Series: Followers of Jesus
Message: In the Church
Preacher: Japhet De Oliveira
Reflection: Mark Witas
Live Wonder: Jessyka Albert
Live Adventure: Jessyka Albert
Live Purpose: Kyle Smith
Editor: Becky De Oliveira
Refresh: Begin with prayer. Ask for the Holy Spirit to open your heart to new understanding and for God’s character to be revealed.
Read: Romans 12:1-21 in the New International Version (NIV). Note 1–3 insights or questions.
Reflect: Paul writes, “Never be lacking in zeal, but keep your spiritual fervor, serving the Lord” (Romans 12:11).
I married a zealot (a person never lacking in zeal.) When we go on vacation, I want to rest, relax, and recuperate. My wife wants to get up at the crack of dawn, go and see everything there is to do, experience, smell, feel, and taste. Then and only then can we come home at midnight so that we can sleep a little and then get up and do it again. I’m tired just thinking about going on vacation.
Paul says that we are to never be lacking in zeal, but are to keep our spiritual fervor, serving the Lord. That sounds hard for those of us who land on the phlegmatic end of the personality scale.
I think this is a call to the church in Rome to not get distracted. Church folks had been arguing about law and grace, circumcision and uncircumcision, holy days, and what a person can and can’t eat. All this arguing about who was a true follower and who wasn’t made it so that the Lord wasn’t being served at all. All the church’s spiritual zeal was being consumed by the desire to be right. Everybody was so worried about what other people were doing that they had taken their eyes off the prize and got distracted.
Paul is reminding his church in Rome that when they spend all their time arguing about who is right and who is wrong, the mission of the church gets set aside. The only victor in this kind of behavior is the devil.
As long as we stay on task, treat each other love and respect, and work together for the salvation of the world, we will keep our spiritual zeal. We will work together to make the Kingdom come.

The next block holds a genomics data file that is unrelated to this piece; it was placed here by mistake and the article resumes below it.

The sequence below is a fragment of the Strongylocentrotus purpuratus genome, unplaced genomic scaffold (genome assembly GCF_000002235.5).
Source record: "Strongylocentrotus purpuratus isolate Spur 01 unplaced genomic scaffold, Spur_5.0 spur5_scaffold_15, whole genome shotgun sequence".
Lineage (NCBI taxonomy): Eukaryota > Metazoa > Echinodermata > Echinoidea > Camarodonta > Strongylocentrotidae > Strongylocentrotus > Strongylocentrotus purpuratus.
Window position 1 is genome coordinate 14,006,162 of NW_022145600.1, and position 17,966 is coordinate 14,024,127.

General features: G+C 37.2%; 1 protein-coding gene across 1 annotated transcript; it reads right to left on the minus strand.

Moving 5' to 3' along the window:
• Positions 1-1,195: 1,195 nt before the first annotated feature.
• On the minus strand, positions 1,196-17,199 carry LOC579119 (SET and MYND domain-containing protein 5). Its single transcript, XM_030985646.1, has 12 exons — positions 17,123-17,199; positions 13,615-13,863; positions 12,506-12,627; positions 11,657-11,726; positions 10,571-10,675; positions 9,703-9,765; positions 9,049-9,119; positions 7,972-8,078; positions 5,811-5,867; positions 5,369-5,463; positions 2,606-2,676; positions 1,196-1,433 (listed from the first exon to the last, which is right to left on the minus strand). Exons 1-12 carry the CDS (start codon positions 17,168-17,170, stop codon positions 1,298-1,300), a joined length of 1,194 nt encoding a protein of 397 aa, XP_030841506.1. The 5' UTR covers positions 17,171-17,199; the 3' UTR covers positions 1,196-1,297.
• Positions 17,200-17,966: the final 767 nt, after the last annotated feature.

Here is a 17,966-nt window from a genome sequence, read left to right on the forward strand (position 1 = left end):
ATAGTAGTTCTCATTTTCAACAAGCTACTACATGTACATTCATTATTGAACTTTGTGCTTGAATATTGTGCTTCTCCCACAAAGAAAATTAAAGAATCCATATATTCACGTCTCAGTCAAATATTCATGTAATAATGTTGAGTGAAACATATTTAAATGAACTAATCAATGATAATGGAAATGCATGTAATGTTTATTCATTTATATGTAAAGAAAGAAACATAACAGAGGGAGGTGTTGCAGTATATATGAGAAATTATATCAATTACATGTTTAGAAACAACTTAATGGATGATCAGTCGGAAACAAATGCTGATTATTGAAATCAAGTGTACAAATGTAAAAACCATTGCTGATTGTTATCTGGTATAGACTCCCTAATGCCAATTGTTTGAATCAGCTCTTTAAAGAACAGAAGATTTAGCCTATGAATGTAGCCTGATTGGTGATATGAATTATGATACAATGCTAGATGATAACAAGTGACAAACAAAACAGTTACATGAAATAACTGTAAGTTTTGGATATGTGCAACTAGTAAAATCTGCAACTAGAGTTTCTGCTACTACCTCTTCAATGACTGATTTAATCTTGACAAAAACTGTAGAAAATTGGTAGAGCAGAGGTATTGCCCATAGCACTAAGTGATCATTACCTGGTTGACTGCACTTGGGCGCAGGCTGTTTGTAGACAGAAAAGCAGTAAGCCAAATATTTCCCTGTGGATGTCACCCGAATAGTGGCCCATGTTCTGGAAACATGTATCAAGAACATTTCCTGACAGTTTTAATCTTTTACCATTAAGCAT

Our church, the Seventh-day Adventist Church, needs this advice given in Romans 12. Instead of writing blogs about what we think is wrong about people, instead of setting up more committees to investigate each other, instead of slinging mud, maybe we should come together as brothers and sisters and do the Lord’s work. Maybe we need to reclaim our zeal.
Recalibrate: What are the things in your life that threaten to steal your spiritual zeal?
Respond: Pray for the Holy Spirit to renew your zeal, your love for souls.
Research: Check out this article on criticism.
Remember: “Love must be real. Hate what is evil; stick fast to what is good” (Romans 12:9, KNT).
Mark Witas is the lead pastor at Pacific Union College Church in Angwin, CA. Originally from the Pacific Northwest, Mark has served as a youth pastor, Bible teacher, college and academy chaplain, and lead pastor in the United States and Canada for the last 33 years. He has also authored four books: Born Chosen, Live Out Loud, Portals, and Just Jesus.
Little kids are pretty famous for having sticky hands for numerous reasons: food, mud, boogers. You are almost always encouraging them to wash their hands. You wipe off their hands to make them less sticky. Today, let them do something (make a mud pie, play with their food) that will make their hands sticky. Talk about how it’s important that we have clean hands but a sticky heart. A heart that sticks to Jesus and sticks to good things!
Our Words to Remember this week tell us that we should “stick to what is good!” What are some things that are really sticky? Bubble gum? Slime? Cookie dough? Stickers? Glue? There are lots of things that remind us that we should be sticking to good things and, most importantly, sticking to God! Make something sticky today. Have your parents help you look up a sticky craft on Pinterest, or try this one. Remember that it’s important to stick to the good things and not the bad.
Have you ever gone through seasons in your walk with Jesus where you felt super close to Him, and then seasons where you felt super far away? When I first became a Christian, the best way to explain my walk with Jesus was to compare it to a roller coaster. Spiritual highs and spiritual lows—all wrapped up into something I called a “relationship with Jesus.” As I have grown in my faith I have mellowed out a bit. I don’t find myself on this wild ride of ups and downs. Rather, I have a constant fervor (passion) for Jesus because I know that He is with me, He loves me, and He is doing something with my life. When Paul says not to lack zeal and to keep spiritual fervor, I think he is telling us to learn how to be constantly in step with Jesus. No taking breaks in our relationship with Him. As you look at your spiritual life, do you feel as though you have developed a daily walk with Jesus? Or is your spiritual life looking a bit like a roller coaster ride? Wherever you find yourself, don’t be discouraged. Just keep inviting Jesus into your life and put one foot in front of the other.